Anyone want a mile of used interstate? This week's Innovation Trail report on New York Now
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Syracuse is a divided city, in more ways than one. An elevated stretch of the interstate highway system known as I-81 runs north to south through the heart of the city, separating the resurging downtown from the booming University Hill. It’s also created a division in the community over what to do with it.
The 50-yeard old structure no longer meets federal regulations and needs to be updated.
So, should Syracuse rebuild I81 or just tear it down?
“You will see how beautiful this street is. It’s a beautiful street. A lovely street, that you would love to walk along, that you would love to drive along, and you would love to have as part of your city.”
It’s not beautiful now, but Real Estate Developer and co-founder of the group ReThink 81 Robert Doucette, is out to convince you that Syracuse needs a boulevard in place of the stretch of I-81.
“If I could sit down with a suburbanite who really uses this highway to go in and out of work every day for instance, I could sit down and I could show them how they will not be affected. In fact, how they might be able to get to their job or their place of work, easier, quicker both coming in and coming out of Syracuse.”
There’s the essence of the escalating debate over what to do with the I81 viaduct. The final decision will rest with the State Department of Transportation and the Federal Government. However, members of the Onondaga community, like Marc Nicotra, Salina Town Supervisor, who mostly live in and around Syracuse are putting forth their own proposals.
“Save 81 has the access Syracuse plan which is a tunnel boulevard hybrid which is the best of both worlds which we think conveys the traffic in an efficient manner.”
The future of the I81 is pitting many of Syracuse’s urban dwellers against county residents who live in suburbs like Salina and use the viaduct to get in and out of the city. Many say what they need is a high volume traffic replacement.
“The tunnel goes underneath, boulevard on top. This plan actually, keeps most except for one street, all of the cross streets open. Something that most of the other plans close them all and this also uses the least amount of land and makes available the most amount of land after it’s all put in.”
There’s three main options on the table.
1) ReThink 81 want to tear down the viaduct and replace it with a pedestrian friendly boulevard. Then redirect highway traffic to other interstate roadways that ring the city.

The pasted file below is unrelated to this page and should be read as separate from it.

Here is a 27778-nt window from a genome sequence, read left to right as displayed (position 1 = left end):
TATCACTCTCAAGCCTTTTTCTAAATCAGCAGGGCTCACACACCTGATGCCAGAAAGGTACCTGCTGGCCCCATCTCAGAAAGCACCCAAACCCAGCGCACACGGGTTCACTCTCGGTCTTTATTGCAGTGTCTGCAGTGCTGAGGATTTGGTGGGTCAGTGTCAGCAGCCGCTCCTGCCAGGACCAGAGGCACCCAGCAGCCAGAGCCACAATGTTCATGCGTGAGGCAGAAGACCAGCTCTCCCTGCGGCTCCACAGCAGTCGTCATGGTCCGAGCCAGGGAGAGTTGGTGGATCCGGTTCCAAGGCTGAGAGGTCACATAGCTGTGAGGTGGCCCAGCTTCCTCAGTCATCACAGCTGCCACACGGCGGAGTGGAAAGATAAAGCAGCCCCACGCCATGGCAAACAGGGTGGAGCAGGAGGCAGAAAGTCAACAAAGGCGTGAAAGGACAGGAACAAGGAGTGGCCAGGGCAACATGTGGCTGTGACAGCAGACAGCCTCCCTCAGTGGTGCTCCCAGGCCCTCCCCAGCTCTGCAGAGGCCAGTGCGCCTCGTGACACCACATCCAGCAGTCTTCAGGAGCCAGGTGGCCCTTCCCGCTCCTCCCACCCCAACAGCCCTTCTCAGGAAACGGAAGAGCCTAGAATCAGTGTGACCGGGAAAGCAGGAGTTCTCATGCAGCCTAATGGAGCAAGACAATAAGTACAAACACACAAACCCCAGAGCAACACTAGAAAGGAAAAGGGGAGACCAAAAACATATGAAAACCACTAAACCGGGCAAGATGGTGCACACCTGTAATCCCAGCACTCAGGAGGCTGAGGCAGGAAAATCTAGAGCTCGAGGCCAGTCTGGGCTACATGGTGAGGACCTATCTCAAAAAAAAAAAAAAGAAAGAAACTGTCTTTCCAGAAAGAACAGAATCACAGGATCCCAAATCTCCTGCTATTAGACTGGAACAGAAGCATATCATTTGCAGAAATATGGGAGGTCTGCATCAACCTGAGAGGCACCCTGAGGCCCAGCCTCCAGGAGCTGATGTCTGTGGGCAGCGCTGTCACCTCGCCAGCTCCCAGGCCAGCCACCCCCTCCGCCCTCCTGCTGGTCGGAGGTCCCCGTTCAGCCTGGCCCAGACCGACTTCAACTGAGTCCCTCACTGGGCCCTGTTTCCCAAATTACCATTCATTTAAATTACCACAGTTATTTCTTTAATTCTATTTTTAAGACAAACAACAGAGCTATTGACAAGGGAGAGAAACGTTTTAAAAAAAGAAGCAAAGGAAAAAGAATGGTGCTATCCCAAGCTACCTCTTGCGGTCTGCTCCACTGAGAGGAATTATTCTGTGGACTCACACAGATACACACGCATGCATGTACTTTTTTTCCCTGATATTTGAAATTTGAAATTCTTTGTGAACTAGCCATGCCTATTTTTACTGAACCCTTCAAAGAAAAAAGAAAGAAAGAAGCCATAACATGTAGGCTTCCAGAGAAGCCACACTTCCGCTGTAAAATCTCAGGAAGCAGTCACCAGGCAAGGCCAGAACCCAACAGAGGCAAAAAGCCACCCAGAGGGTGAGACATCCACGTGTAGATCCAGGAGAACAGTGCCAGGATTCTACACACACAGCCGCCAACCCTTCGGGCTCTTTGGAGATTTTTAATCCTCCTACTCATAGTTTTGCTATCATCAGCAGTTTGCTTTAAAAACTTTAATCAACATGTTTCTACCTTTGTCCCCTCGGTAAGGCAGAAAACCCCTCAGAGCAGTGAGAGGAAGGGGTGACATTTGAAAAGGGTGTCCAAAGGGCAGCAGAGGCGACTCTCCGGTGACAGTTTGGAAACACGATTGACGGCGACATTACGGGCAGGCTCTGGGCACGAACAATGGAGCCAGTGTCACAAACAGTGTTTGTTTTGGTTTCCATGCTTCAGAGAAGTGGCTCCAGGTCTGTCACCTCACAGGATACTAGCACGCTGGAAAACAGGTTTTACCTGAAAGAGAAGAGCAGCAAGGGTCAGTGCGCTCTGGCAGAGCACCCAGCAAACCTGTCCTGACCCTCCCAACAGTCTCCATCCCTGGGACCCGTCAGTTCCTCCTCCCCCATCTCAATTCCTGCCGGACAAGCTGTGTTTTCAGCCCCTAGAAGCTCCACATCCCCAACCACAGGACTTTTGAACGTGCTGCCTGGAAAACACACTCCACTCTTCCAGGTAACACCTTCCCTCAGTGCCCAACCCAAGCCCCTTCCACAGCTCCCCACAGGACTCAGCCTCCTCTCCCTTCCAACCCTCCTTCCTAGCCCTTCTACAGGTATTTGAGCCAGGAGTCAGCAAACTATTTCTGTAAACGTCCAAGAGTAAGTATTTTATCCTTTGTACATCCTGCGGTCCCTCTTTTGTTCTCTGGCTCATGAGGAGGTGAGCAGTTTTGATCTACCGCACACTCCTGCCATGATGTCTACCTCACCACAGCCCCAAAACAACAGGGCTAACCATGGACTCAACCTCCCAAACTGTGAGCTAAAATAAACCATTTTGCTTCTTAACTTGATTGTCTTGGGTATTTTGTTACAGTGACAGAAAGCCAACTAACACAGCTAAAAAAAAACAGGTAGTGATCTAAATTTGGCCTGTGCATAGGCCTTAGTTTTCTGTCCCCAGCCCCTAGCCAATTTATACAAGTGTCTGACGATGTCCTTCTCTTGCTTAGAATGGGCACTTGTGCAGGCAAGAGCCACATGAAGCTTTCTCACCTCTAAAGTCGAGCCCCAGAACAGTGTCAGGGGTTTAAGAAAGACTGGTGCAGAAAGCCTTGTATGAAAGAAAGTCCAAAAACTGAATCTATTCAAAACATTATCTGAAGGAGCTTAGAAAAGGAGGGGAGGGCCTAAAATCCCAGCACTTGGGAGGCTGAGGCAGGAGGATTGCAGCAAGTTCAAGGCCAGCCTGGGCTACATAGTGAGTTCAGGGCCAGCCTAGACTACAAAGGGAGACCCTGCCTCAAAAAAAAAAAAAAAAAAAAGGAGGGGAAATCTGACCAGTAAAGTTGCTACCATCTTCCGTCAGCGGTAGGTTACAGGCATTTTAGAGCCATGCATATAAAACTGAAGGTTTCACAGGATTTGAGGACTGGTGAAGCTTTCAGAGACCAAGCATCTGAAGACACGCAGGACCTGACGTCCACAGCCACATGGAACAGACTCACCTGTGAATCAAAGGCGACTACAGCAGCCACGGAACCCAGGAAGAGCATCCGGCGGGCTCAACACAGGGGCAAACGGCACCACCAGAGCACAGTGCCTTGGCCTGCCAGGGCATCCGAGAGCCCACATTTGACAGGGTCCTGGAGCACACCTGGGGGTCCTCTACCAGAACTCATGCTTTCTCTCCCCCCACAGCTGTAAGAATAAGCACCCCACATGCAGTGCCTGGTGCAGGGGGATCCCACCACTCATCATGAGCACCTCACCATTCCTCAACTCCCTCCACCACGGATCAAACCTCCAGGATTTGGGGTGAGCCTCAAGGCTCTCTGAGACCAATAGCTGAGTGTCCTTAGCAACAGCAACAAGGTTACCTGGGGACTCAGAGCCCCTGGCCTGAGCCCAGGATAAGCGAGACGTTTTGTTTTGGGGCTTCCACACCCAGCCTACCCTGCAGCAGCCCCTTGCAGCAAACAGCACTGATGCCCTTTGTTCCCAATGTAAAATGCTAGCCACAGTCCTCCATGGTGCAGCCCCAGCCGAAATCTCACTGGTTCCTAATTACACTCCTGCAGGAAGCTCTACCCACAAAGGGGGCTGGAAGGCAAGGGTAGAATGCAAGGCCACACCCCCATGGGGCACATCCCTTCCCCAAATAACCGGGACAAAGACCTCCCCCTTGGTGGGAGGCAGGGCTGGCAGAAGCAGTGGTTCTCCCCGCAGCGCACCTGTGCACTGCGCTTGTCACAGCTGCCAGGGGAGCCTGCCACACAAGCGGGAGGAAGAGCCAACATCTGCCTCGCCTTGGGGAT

2) Replace the segment with a newer, wider and straighter version of I81 that meet new government standards.
3) As Save 81 suggests, teardown the viaduct, build a boulevard in its footprint and dig an interstate tunnel underneath it.
Option 3 seems like the obvious compromise, but Syracuse Mayor Stephanie Moner says not so fast,
“Initially anyway what we’ve seen is that because of the water table, because of the buried utilities, the length that the tunnel would be and the volume of traffic, a tunnel is not optimal and so based on those facts what we’ve been told is that it would not be an optimal alternative.”
Mayor Stephanie Minor has been careful not to voice full support for any one of the plans but she is clear on one point, the viaduct needs to go.
“You cannot, or it’s very difficult to walk from downtown up to the university because of 81.”
And she says it’s actually holding the city back.
“It is not optimal to say the least. So it’s not optimal for economic growth, we want to have those institutions on University Hill continue to grow. We wanna have their intellectual energy meld with downtown, to help downtown and the economic development with small businesses there continue to grow.”
Ideally, she says the property around the viaduct can be repurposed for private and public development and put back on the city tax rolls, obviously preferable to the dead zones and parking lots that exist today.
To get some perspective on how a stretch of highway has become so controversial, we caught up with Syracuse-dot-com and Post Standard government reporter Teri Weaver.
“I think people on all sides of the debate at this point, one of the things that they share is that nobody wants a decision that’s handed down by the federal or the state government and says sorry Syracuse, you have to live with this. So I think that in part is why you are seeing such a vigorous debate about what should happen with the highway.”
In the 50’’s and 60’s when I81 was built, it was part of an urban renewal project that knocked down a large portion of homes in the African-American community. At the same time, it allowed for economic growth and community development along the I-81 exits.
Weaver says the fission begins once people start talking about potentially rerouting traffic.
“People on many sides of this argument agree that the viaduct is old and embarrassing and probably should come down, but it doesn’t mean that everyone want to change the pathway of 81.”
Which brings us back to Salina Town Supervisor, Marc Nicotra.
“Our main concern is we want to maintain 81 as a through road through the city in whatever form that may end up being.”
While ReThink 81’s Robert Doucette proposes the opposite.
“Our plan or one of the things we’ve offered up is our existing roadways will take you in a route around Syracuse and bring you back to 81 with an addition of 8 minutes on your travel.”
The Syracuse Common Council unanimously voted to tear down the viaduct and replace it with a street-level boulevard, saying it would restore the city.
Opponents, insist this isn’t just a city issue but one that will ripple throughout the county and the region.